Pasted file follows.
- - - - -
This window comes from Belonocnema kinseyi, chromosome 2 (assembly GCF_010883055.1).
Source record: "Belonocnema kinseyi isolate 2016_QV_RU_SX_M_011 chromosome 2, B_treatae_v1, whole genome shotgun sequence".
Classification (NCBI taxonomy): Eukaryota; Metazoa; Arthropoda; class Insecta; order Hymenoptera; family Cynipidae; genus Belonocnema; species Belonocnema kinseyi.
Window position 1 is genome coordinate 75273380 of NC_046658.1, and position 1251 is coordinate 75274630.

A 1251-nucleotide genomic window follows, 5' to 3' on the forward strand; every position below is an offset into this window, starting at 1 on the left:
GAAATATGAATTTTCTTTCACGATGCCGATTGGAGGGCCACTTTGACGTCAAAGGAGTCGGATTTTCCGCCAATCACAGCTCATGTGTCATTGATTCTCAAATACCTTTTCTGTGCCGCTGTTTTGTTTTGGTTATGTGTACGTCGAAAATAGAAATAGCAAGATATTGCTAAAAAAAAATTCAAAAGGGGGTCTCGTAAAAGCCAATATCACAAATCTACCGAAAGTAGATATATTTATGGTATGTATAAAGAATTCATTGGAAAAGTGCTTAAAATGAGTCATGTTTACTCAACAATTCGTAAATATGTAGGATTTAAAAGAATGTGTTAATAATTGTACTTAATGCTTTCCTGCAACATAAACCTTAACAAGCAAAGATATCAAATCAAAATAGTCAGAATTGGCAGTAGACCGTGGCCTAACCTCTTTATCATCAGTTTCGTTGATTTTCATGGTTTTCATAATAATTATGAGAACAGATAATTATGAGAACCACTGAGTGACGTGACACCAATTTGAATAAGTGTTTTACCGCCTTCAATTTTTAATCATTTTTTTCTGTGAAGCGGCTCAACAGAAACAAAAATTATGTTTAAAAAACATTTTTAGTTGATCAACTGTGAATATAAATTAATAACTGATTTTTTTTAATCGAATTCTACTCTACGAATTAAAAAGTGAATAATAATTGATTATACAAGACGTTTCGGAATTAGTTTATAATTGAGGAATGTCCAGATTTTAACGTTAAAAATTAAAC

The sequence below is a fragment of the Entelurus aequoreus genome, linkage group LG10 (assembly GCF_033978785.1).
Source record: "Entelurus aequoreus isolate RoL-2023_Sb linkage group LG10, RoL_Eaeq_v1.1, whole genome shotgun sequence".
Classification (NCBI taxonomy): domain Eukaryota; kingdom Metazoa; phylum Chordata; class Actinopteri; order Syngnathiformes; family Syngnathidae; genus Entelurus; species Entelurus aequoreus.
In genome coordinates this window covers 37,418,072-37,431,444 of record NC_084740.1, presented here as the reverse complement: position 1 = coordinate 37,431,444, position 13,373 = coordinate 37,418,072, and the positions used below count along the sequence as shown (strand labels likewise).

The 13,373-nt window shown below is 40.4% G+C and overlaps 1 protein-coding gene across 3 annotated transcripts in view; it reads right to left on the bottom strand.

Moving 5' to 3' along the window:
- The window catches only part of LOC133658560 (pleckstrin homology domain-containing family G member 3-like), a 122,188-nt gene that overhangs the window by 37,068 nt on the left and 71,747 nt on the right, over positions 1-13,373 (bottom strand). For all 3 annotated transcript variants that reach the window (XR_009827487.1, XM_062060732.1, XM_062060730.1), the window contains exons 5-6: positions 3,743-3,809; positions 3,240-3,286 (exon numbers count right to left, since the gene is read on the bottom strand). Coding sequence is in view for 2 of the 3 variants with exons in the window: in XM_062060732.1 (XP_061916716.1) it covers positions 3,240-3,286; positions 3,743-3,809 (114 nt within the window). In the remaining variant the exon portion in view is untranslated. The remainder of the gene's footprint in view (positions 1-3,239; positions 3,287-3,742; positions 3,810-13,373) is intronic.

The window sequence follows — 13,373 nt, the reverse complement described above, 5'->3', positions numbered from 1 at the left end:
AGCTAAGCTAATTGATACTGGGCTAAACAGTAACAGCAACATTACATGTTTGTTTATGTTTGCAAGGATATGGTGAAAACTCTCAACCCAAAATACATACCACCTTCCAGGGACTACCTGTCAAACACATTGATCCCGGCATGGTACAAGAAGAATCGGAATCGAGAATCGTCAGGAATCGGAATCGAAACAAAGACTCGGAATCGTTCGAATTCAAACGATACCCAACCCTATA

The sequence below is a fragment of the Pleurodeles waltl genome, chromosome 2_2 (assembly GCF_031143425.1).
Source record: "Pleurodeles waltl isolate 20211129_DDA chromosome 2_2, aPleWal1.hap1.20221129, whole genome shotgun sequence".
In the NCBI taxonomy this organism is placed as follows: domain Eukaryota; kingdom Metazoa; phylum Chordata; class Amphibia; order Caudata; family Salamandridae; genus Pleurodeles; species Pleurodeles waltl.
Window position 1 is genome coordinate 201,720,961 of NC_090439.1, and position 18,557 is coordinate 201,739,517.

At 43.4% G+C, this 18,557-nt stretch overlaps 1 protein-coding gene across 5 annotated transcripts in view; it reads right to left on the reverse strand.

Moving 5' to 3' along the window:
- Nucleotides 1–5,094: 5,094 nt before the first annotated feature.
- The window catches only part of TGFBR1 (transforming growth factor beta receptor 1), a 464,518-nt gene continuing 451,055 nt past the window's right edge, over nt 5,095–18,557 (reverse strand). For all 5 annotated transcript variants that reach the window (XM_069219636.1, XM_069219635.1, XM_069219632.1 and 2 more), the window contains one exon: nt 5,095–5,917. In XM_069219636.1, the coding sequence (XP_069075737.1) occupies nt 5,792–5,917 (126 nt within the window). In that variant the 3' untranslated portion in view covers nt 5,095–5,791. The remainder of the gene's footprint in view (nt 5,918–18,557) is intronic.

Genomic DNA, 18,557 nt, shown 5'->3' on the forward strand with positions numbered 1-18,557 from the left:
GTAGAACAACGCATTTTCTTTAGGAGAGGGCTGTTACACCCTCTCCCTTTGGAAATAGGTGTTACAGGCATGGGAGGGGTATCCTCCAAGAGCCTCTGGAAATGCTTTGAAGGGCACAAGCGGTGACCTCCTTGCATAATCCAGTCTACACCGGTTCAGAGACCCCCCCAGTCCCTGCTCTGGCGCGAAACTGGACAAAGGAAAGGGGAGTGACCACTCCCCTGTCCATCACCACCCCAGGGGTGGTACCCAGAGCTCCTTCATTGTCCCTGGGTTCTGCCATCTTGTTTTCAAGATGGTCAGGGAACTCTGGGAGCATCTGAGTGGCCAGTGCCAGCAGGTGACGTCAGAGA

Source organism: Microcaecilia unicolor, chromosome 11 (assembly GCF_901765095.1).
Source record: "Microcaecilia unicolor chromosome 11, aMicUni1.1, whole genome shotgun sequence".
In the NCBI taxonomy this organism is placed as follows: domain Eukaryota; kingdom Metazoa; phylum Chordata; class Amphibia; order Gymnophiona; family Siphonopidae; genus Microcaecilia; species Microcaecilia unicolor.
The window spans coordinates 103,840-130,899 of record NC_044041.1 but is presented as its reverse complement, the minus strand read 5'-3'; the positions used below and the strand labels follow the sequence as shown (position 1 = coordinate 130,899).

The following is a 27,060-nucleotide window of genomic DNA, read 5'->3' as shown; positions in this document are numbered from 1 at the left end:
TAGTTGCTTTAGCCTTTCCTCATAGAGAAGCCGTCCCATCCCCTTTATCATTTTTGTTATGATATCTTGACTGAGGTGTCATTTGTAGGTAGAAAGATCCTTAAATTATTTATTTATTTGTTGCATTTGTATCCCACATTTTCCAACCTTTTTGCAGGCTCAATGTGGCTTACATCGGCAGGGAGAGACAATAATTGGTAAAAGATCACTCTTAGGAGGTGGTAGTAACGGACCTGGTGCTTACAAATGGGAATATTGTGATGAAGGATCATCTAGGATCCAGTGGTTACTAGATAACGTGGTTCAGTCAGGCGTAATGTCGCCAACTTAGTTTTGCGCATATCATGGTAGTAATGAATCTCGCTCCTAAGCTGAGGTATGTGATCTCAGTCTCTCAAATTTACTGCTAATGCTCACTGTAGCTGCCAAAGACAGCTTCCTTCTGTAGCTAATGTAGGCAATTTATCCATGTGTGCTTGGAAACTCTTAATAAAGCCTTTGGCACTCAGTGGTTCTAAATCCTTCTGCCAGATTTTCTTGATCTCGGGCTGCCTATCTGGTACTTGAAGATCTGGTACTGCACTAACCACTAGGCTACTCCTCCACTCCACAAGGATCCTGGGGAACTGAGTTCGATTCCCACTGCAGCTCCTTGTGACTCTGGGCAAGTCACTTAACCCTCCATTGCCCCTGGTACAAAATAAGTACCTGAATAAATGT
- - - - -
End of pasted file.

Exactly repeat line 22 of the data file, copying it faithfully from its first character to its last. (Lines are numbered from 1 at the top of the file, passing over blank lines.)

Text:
- Nucleotides 1–5,094: 5,094 nt before the first annotated feature.